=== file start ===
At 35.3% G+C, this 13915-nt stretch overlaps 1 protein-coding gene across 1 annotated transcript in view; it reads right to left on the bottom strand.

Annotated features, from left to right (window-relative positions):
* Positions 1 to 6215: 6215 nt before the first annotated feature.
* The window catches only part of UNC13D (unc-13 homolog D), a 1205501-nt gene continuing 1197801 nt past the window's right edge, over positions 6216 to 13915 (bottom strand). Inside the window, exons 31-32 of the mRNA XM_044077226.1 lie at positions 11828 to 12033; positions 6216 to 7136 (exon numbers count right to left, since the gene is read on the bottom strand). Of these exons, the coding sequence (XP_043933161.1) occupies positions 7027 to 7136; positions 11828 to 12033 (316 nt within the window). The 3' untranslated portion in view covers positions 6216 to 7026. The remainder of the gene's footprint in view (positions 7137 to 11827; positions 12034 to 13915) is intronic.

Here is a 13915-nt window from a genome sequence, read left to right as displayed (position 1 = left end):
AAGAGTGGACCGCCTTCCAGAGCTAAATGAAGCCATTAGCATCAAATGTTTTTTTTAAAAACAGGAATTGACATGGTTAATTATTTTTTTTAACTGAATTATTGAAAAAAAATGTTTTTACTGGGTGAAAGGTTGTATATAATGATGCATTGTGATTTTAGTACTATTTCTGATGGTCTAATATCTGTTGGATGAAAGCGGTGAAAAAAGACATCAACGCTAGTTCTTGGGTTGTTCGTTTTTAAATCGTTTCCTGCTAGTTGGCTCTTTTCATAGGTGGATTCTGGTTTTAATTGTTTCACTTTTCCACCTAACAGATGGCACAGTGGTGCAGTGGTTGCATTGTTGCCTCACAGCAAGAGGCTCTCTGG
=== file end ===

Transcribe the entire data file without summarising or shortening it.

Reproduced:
At 35.3% G+C, this 13915-nt stretch overlaps 1 protein-coding gene across 1 annotated transcript in view; it reads right to left on the bottom strand.

Annotated features, from left to right (window-relative positions):
* Positions 1 to 6215: 6215 nt before the first annotated feature.
* The window catches only part of UNC13D (unc-13 homolog D), a 1205501-nt gene continuing 1197801 nt past the window's right edge, over positions 6216 to 13915 (bottom strand). Inside the window, exons 31-32 of the mRNA XM_044077226.1 lie at positions 11828 to 12033; positions 6216 to 7136 (exon numbers count right to left, since the gene is read on the bottom strand). Of these exons, the coding sequence (XP_043933161.1) occupies positions 7027 to 7136; positions 11828 to 12033 (316 nt within the window). The 3' untranslated portion in view covers positions 6216 to 7026. The remainder of the gene's footprint in view (positions 7137 to 11827; positions 12034 to 13915) is intronic.

Here is a 13915-nt window from a genome sequence, read left to right as displayed (position 1 = left end):
AAGAGTGGACCGCCTTCCAGAGCTAAATGAAGCCATTAGCATCAAATGTTTTTTTTAAAAACAGGAATTGACATGGTTAATTATTTTTTTTAACTGAATTATTGAAAAAAAATGTTTTTACTGGGTGAAAGGTTGTATATAATGATGCATTGTGATTTTAGTACTATTTCTGATGGTCTAATATCTGTTGGATGAAAGCGGTGAAAAAAGACATCAACGCTAGTTCTTGGGTTGTTCGTTTTTAAATCGTTTCCTGCTAGTTGGCTCTTTTCATAGGTGGATTCTGGTTTTAATTGTTTCACTTTTCCACCTAACAGATGGCACAGTGGTGCAGTGGTTGCATTGTTGCCTCACAGCAAGAGGCTCTCTGG